Are Turks from Turkey white or Asian

06.06.2008 09:21

Are Turks Europeans? Prof. Bülent Senay is Bayreuth's William James visiting professor

Jürgen Abel M. A. Press office
University of Bayreuth

The Turkish historian of religion Professor Dr. Bülent Senay on June 9th at the start of his lectures on Islam, Identity and Public Space in Modern Turkey: Are Turks Europeans? Prof. Senay is the third lecturer to join the Faculty of Cultural Studies at the University of Bayreuth as part of the William James Visiting Professorship.

Bayreuth (UBT). Dr. Bülent Senay, Professor of Religious History at Uluda? University in Bursa, Turkey, and Counselor for Religious Affairs (The Hague, Netherlands) is the next William James visiting professor at the religious scholars in the summer semester. The focus of the public lectures from 9.-13. June, (10 a.m.-12 noon) is the topic of "Islam, Identity and Public Space in Modern Turkey". The afternoon lecture is supplemented by a closed colloquium. His opening lecture on Monday (June 9, 2008, 6.15 p.m., followed by a reception; H33, Applied Computer Science Building) picks up a hot political issue: Are Turks Europeans?
The guest writes about his opening lecture: "The current debate about the question of whether Turkey belongs to Europe is also controversial in Turkey itself. The focus is on the extent to which Turkey's cultural identity is based on religion, ie through Islam Thousands of visitors from non-Muslim countries come to Turkey every year. They experience the beauties of the landscapes and the civilizations of Asia Minor, but they are also amazed at the omnipresent presence of mosques and calls to prayer, those completely veiled women next to those dressed in American or European fashion, and those bearded men with skullcaps next to those dressed like international finance brokers, visitors understandably wonder how the two go together in one country and what is going on here.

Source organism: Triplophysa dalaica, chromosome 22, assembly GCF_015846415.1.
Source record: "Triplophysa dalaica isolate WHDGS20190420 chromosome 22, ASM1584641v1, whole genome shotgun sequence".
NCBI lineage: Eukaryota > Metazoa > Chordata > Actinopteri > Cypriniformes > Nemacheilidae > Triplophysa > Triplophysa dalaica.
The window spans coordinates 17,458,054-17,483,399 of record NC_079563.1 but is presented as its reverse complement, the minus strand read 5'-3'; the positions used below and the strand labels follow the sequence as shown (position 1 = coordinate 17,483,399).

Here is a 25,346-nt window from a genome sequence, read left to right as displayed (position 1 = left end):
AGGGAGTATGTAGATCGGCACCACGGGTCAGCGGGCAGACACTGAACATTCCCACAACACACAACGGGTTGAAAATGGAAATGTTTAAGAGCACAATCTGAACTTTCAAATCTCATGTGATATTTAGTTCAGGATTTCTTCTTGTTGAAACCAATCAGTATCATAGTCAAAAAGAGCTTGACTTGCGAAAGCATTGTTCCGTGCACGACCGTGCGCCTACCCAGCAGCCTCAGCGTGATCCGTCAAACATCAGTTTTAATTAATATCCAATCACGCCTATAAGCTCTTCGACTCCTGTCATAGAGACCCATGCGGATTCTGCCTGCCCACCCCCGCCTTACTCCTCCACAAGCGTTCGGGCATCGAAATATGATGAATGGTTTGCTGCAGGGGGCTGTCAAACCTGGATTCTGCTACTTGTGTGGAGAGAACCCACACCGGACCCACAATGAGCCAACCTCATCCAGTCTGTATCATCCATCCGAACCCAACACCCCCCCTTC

In the lecture, the current Turkish-Muslim identity is seen as an openwork and hybrid one. The cultural identity of Turkey is read as a 'hybrid text'. Such seemingly contradicting traits are not only evident in the present. Rather, the hybridity can already be localized in the complex, rich history of Turkey, which is characterized by diverse cultural influences and breaks.
In today's Turkish identity, in addition to highly modern components, the "raw" features that refuse to accept the civilizing achievements of modernity live on in a hybrid combination. The lecture therefore looks for dynamic definitions of Turkish identity in an exemplary analysis of different cultural, religious and other stratifications. Special attention will have to be paid to how culture and cultural attitudes in Turkey have been and will continue to be influenced by religion with regard to the emergence of modern, "globalized" identity.
Prof. Dr. Bülent? Enay is the third lecturer to join the Faculty of Cultural Studies at the University of Bayreuth as part of the William James Visiting Professorship. Until the end of 2007 he taught history of religion at Uluda? University in Bursa / Turkey, which is connected to the University of Bayreuth by an Erasmus agreement. Since then he has been working as an attaché for religious affairs in Turkey in the Netherlands. The lecture and the courses will be held in English.

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History / archeology, society, philosophy / ethics, religion
Study and teaching